Stir-fries are a classic Chinese dish made by frying aromatics, veggies, and meat quickly, at high temperatures. Tips for the perfect stir fry include:
- Prepping well in advance
- Marinating your protein,
- Using the right wok,
- Using oils with high smoking points,
- Using aromatics, and
- Cooking in batches.
- The Perfect Stir Fry Recipe
- How To Make The Perfect Stir-Fry – Our Recipe
- Prep Ahead
- The Right Wok
- Our Favourite Rounded Bottom Wok For Gas
- Our Favourite Flat-Bottomed Wok
- Slice It Right
- Marinate – The Art Of Velveting
- Never Skip The Aromatics
- Keep It Sizzling Hot!
- Timing Is Important
- Room Temperature Meat, Always
- The Sauce – A Must For The Best Stir Fry Recipe
- Keep Calm And Stir On
- The Garnish Games
- Tips For Making The Perfect Stir Fry: The Final Word
The Perfect Stir Fry Recipe
I’ve always loved eating Asian food, but found the stir fry really tricky. Trying to get my stir-fries to be that perfect mix of meltingly tender meat and crunchy veggies was always a challenge until I realized that there were so many things I was doing wrong, from not using a hot-enough wok (or even the right one, for that matter) to slicing my meat and veggies incorrectly.
Overlooking even the smallest things can make such a huge difference—a lesson learned the hard way.
If you’re looking to nail this cooking technique, here’s a list of my lessons in the art of stir-frying to help you out!
How To Make The Perfect Stir-Fry – Our Recipe
Here are some tips that will help you whip up the perfect stir-fry every time!
In a stir-fry, time is of the essence. When your veggies hit the heat, there’s no time to lose and things are going to keep moving quickly! Get your mise-en-place ready ahead of time so that a last-minute search for a spatula doesn’t end up with your meat overcooked.
This means that all your veggies are sliced, your meat is marinated, and your other ingredients are measured, placed in separate containers, and ready to be tipped in before the flame is turned on. You also have all of your equipment and serving plates, ready on hand when needed.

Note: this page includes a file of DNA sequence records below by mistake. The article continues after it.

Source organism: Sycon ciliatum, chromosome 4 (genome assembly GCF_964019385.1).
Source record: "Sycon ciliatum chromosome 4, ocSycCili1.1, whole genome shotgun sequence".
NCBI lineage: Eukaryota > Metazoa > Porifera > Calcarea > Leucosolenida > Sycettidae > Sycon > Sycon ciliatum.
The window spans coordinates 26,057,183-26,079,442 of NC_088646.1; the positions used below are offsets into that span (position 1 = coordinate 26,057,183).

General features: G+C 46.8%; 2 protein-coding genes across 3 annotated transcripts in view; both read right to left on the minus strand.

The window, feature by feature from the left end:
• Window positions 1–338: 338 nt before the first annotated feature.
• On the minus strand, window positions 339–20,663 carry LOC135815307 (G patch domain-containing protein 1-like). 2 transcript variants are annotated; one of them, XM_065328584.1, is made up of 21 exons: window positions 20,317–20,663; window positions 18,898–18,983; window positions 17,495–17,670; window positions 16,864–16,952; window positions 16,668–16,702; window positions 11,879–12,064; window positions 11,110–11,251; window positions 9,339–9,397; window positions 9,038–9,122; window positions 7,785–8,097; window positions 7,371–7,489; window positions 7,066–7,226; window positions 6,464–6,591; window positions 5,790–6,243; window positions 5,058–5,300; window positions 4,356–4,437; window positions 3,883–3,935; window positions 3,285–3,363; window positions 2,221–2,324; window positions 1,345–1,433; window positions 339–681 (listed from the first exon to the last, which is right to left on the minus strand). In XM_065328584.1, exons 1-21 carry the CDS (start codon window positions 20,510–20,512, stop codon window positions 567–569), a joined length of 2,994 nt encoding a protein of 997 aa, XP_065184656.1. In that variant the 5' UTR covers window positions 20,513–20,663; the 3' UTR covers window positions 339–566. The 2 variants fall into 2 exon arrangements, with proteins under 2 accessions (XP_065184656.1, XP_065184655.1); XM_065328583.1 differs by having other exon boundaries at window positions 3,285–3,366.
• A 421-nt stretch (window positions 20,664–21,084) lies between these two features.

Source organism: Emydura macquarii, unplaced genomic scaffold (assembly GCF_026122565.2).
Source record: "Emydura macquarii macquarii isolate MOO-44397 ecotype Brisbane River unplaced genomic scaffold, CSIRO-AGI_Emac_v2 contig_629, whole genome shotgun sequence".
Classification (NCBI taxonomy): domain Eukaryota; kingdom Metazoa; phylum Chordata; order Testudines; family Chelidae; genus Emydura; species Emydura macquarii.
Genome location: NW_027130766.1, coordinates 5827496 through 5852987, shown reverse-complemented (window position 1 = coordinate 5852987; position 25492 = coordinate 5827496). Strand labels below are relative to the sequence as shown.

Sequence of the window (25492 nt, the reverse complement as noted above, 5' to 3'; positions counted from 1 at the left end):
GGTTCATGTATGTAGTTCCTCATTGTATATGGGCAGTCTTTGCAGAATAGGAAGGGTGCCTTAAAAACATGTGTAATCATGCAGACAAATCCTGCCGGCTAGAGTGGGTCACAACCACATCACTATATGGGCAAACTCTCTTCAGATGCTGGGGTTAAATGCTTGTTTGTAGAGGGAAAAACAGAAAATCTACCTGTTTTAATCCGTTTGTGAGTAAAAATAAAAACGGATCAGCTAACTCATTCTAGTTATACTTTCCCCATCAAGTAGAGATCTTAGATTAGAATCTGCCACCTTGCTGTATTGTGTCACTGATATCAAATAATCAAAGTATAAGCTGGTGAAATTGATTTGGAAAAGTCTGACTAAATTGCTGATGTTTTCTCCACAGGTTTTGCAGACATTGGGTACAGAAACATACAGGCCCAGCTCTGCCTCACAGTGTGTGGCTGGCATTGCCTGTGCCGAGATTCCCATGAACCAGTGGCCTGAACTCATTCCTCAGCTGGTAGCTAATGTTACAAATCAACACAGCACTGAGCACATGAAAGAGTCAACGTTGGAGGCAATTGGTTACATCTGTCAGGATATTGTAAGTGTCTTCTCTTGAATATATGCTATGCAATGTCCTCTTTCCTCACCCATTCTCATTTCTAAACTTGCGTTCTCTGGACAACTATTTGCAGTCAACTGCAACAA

This also means thinking about the carb you want to pair with your stir-fry. Stir-fries go best with a carb by the side; I love a side of noodles with my stir-fries. Somedays, for convenience, I even tip the noodles right at the end and mix it all up, which means that my noodles have to be ready before I start my stir-fry, or at the very least, cooking simultaneously.
If you want to pair your stir-fry with rice, I recommend setting your rice to cook before you start your stir-fry—rice takes a while to cook, so time the rice to be ready when the stir fry is ready. Make sure you give your rice draining time so that it isn't soggy when you add the stir fry ingredients to the bowl.
The Right Wok
Woks are engineered to have large surfaces that retain heat efficiently until the very end, which is why they’re traditionally used for stir-fries. If you don’t have a wok at home and don’t want to invest in one, a cast-iron pan is a passable replacement. But to get that real stir-fry experience you really need a great wok.
If you’re investing in a carbon steel wok, you’ve picked a great wok! Carbon Steel is what the great Chinese Chefs use and they last for a very long time.
However, this style of Wok needs to be looked after, which means that it needs to be seasoned with oil, at high heat, to create a non-stick layer that prevents food from sticking and burning. This should be done before you even start using the Wok. See our tips for looking after your Wok here.
Also, take into consideration the kind of heat you’re going to be using. The Chinese only use a rounded bottom Wok on Gas, but if you don't have it we have options for you.
There are great Woks that are flat bottomed if you have Electric or Induction, but stick to the Carbon Steel versions.
Remember, you don’t want to overcrowd your ingredients, so if you find yourself cooking often for large groups in addition to cooking for yourself, either choose a large Wok or have 2 sizes.
You will also need a
- flat spatula
- ladle and,
- a deeper strainer.
If you don't already have these pieces of kitchen equipment, you can usually pick up a combined set at a cheaper price than buying them individually.
And you can't cut those veggies unless you have a great knife that is super sharp. I also love to use a Cleaver Knife, the ones that look like Meat Cleavers. They aren't just for meat, they are great for vegetables as well.